NEW YORK (Reuters Health) – Patients with atrial fibrillation had a lower risk of hemorrhagic stroke with dabigatran than with warfarin in the RE-LY study, researchers say.
The risk of ischemic stroke was no different with one drug or the other, however.
In RE-LY, compared to warfarin, dabigatran 110 mg twice daily was associated with similar stroke and systemic embolism rates but lower rates of major bleeding, whereas dabigatran 150 mg twice daily was associated with lower rates of stroke and systemic embolism but similar rates of major hemorrhage.
“This post-hoc subgroup analysis published in Stroke provides strong support that compared to warfarin, Pradaxa (dabigatran etexilate mesylate) is a safe and effective treatment option when used as directed in Asian and non-Asian patients with atrial fibrillation,” Mary Lewis from Public Relations, Boehringer Ingelheim Pharmaceuticals, Inc., Ridgefield, Connecticut told Reuters Health. “The findings from this subgroup analysis are also consistent with the findings from the pivotal RE-LY trial.”
Dr. Masatsugu Hori from Osaka Medical Center for Cancer and Cardiovascular Diseases in Japan and colleagues analyzed RE-LY patient data from 2782 Asians and 15,331 non-Asians.
As reported June 6th online in Stroke, non-Asians spent more time in the therapeutic INR range for warfarin (66.2%) than Asians (54.5%). The Asian patients spent less time above the therapeutic range (10.1%, vs 14.0% for non-Asians) and more time below the therapeutic range (35.4%, vs 19.8% for non-Asians).
Among Asian patients, the rates of stroke of systemic embolism per year were higher on warfarin (3.06%) than on dabigatran 110 mg BID (2.50%) or 150 mg BID (1.39%), but only the higher dose of dabigatran was associated with a significantly lower rate.
Results were similar, albeit with lower rates overall, for non-Asians (1.48% for warfarin, 1.37% for dabigatran 110 mg BID, and 1.06% for dabigatran 150 mg BID).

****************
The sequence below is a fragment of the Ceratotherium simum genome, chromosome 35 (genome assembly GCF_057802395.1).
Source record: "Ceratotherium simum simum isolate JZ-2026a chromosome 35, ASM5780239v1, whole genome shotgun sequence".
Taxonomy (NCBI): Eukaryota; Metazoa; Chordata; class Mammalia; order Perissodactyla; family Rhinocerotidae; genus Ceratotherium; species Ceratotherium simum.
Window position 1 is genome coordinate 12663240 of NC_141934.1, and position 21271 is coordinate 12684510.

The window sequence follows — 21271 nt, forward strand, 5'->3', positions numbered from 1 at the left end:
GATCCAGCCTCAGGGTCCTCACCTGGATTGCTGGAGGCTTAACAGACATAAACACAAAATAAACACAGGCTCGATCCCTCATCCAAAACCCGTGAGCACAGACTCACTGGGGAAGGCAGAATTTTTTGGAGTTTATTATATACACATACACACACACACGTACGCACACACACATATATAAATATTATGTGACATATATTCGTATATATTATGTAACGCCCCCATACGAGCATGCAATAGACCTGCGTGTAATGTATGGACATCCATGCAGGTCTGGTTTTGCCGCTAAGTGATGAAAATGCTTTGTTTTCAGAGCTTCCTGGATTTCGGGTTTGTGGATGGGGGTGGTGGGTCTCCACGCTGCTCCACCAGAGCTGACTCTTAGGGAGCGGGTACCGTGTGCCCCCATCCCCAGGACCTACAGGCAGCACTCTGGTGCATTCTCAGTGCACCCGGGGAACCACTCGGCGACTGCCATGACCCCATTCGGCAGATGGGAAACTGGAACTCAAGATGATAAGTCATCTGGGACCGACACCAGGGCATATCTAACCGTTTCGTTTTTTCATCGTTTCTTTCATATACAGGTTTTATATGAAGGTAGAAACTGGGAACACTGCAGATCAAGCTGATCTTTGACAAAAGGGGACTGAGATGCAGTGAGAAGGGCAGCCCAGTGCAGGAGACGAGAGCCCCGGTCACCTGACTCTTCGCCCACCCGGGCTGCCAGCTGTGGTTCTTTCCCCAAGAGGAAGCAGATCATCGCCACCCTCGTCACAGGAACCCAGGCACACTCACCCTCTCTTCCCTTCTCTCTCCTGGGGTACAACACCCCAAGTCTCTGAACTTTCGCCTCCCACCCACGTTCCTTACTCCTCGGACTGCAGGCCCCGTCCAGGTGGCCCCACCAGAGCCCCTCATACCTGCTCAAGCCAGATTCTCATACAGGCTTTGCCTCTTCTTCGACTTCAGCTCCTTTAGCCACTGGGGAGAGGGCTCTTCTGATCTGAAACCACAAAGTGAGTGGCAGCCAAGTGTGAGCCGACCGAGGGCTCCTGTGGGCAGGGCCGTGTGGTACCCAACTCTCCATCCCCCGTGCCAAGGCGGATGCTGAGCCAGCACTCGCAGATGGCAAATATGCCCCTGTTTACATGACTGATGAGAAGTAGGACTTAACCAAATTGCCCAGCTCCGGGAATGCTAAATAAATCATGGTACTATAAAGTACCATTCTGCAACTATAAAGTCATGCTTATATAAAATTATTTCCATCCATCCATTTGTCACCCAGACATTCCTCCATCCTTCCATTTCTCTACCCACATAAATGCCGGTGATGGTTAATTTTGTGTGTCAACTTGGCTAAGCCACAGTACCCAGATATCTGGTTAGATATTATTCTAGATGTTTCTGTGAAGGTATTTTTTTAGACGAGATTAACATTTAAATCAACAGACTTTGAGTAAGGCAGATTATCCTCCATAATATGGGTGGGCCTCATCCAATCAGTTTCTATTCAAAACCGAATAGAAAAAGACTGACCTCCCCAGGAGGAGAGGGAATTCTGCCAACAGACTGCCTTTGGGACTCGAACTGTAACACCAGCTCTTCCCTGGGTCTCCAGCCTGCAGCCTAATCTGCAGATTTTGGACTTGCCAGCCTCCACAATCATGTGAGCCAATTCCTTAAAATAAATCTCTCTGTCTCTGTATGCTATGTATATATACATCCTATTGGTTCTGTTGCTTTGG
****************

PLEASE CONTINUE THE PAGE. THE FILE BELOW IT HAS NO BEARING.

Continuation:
Hemorrhagic stroke rates on warfarin were significantly higher among Asian patients (0.75% per year) than among non-Asian patients (0.32% per year; p=0.007), but hemorrhagic stroke rates were much lower among dabigatran-treated patients in both groups.
“This is the first subgroup analysis to show that Asian patients experience a high rate of hemorrhagic stroke when taking warfarin,” Lewis said.
Compared with warfarin, major bleeding rates for Asian patients were 43% lower with dabigatran 110 mg BID and 43% lower with dabigatran 150 mg BID, and total bleeding rates were 52% lower with dabigatran 110 mg BID and 40% lower with dabigatran 150 mg BID.
“For total bleeding there was a statistically significant interaction between treatment and region (Asian versus non-Asian) indicating that dabigatran reduced the risk of bleeding outcomes more in Asians than in non-Asians,” the researchers note.
The net clinical benefit consistently favored dabigatran over warfarin in both Asians and non-Asians, but only dabigatran 150 mg BID was clearly superior to warfarin in Asian patients.
“The findings provide strong support that compared to warfarin, Pradaxa is a safe and effective treatment option when used as directed for Asian and non-Asian patients with AF,” Lewis said.
“The 110 mg dose of Pradaxa is not approved for use in the U.S.,” Lewis added.
Dr. Hori referred our inquiry to Boehringer Ingelheim Pharmaceuticals, which responded on his behalf.
Boehringer Ingelheim funded the study, provided consultancy fees for Dr. Hori, and employed one of the other 18 authors. Nippon Boehringer Ingelheim employed two other authors.